Sleepytime Gorilla Museum : of the Last Human Being

Sleepytime Gorilla Museum of the last human being review

Tony Levin of King Crimson once conceded that Sleepytime Gorilla Museum does things that King Crimson never dreamed of doing. On their first album in 17 years, that cult progressive rock band continues to live up to Levin’s claim. They have even pushed the vaudevillian sonic theatrics into even more curious corners of musical oddity on of the Last Human Being. While 2007’s In Glorious Times remains a perfect album, and the band is wise not to try to surpass the prog rock gymnastics they achieved on it, they’ve moved forward in a manner that places more emphasis on their chamber music influences, as they retain their signature creepy dissonance. 

This album and the subsequent tour the band is embarking on were crowdfunded by a devoted fanbase who eagerly welcomed their return. This frees the band from the need to live up to the expectations of a record label, and without these confines, the band can reach into even more experimental places. They are not just making weird noises simply for the sake of doing so, as these songs are crafted with an ear for strong grooves they can jam out with fluid grace. While Of the Last Human Being is perhaps not as heavy as their past work when it comes to aggressive riffing, which the songs ultimately built toward, they prove themselves capable of capturing an effective metallic tension on “The Gift,” which takes the moods established on In Glorious Times and brings textured chaos to the proceedings. They display a sublime sense of musical range with their more introspective moments of dreamy melody with songs like “Hush, Hush,” which hold the same ethereal pondering that Björk once explored.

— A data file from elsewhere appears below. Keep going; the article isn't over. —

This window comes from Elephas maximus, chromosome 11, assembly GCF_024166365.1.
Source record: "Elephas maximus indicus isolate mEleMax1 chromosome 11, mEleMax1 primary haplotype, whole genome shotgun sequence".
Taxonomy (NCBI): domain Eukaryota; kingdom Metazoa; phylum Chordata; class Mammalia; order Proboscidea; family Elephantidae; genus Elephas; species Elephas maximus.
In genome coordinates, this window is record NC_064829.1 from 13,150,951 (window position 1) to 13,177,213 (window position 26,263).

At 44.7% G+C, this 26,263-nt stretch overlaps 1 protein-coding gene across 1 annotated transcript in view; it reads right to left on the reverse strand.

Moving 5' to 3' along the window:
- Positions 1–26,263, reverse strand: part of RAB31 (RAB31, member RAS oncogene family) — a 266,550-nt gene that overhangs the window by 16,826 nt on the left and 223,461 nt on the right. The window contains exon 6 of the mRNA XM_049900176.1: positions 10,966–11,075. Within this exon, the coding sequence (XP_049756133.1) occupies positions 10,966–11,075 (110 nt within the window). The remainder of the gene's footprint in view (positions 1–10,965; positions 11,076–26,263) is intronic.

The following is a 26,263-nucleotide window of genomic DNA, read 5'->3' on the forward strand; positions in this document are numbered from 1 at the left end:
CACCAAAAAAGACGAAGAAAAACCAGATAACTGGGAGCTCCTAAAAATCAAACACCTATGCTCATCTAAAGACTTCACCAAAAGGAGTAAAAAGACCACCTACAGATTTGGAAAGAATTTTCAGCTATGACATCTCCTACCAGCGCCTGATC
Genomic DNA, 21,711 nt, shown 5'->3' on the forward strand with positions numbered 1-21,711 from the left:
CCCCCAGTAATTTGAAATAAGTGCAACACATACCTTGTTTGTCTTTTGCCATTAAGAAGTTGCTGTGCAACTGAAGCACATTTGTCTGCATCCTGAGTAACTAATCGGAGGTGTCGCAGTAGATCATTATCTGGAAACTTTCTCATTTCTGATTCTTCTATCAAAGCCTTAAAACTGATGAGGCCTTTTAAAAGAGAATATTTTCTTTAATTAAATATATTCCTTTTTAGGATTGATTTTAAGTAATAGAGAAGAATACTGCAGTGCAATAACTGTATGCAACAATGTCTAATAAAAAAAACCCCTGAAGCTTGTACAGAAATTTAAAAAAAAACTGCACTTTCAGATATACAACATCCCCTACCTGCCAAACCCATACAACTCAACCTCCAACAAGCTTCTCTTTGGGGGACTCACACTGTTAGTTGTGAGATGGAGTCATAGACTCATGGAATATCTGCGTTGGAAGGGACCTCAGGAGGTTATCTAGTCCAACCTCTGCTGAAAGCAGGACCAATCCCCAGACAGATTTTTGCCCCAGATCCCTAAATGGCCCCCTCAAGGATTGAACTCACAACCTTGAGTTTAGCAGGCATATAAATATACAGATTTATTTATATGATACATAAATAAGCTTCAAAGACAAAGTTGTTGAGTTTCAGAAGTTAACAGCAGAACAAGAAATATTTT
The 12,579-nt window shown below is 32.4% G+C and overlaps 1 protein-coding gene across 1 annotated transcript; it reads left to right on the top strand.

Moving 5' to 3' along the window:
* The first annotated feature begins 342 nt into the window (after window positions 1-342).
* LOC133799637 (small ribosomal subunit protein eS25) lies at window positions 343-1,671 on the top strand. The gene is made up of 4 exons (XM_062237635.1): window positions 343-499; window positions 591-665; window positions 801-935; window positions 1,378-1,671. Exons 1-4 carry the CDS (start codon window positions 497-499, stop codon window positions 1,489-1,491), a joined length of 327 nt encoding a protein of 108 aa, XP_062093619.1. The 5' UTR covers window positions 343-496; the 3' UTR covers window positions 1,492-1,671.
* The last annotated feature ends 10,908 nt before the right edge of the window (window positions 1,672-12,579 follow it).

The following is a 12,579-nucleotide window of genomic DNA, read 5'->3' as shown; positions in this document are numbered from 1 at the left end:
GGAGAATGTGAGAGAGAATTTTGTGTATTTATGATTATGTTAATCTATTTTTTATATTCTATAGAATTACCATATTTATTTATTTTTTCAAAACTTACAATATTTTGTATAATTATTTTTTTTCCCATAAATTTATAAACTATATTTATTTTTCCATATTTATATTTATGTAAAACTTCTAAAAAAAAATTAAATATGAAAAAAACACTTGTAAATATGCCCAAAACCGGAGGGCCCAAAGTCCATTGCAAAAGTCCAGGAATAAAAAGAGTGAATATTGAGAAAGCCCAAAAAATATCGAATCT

The only moment on this album that mostly forsakes the darkness is “Save It,” which bounces with an angular skip in its step. The group continue to display one of the most unique knacks for angular grooves on “Burn into Light,” as a Mr. Bungle-like thrashing runs as an undertone to the song. Meanwhile, bass player Dan Rathbun takes the mic on “Old Gray Heron.” As the song builds it marks the first time we hear Rathburn vocalizing more aggressively. Nils Frykdahl, who normally commands the vocal narrative, refrains from indulging in the kind of scathing screams that have marked other albums. Nor does he make use of his weird child-like falsetto, retaining the bulk of his vocals within his raspy croon, giving the album the album the feel of Tom Waits jamming with Rasputina. 

Of the Last Human Being might not be the heaviest Sleepytime Gorilla Museum album, they manage to pick up where they left off 17 years ago. The group stimulates the sense of imagination more than most bands within the sphere of progressive rock, far more than an excuse for gratuitous guitar solos or mathematics. There are some jarring grooves, but the experience is more like an amusement park ride designed by David Lynch and Tim Burton. Please keep your hands and arms inside the ride at all times.

Label: Avant Night

Year: 2024

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Sleepytime Gorilla Museum of the last human being review

Sleepytime Gorilla Museum : of the Last Human Being

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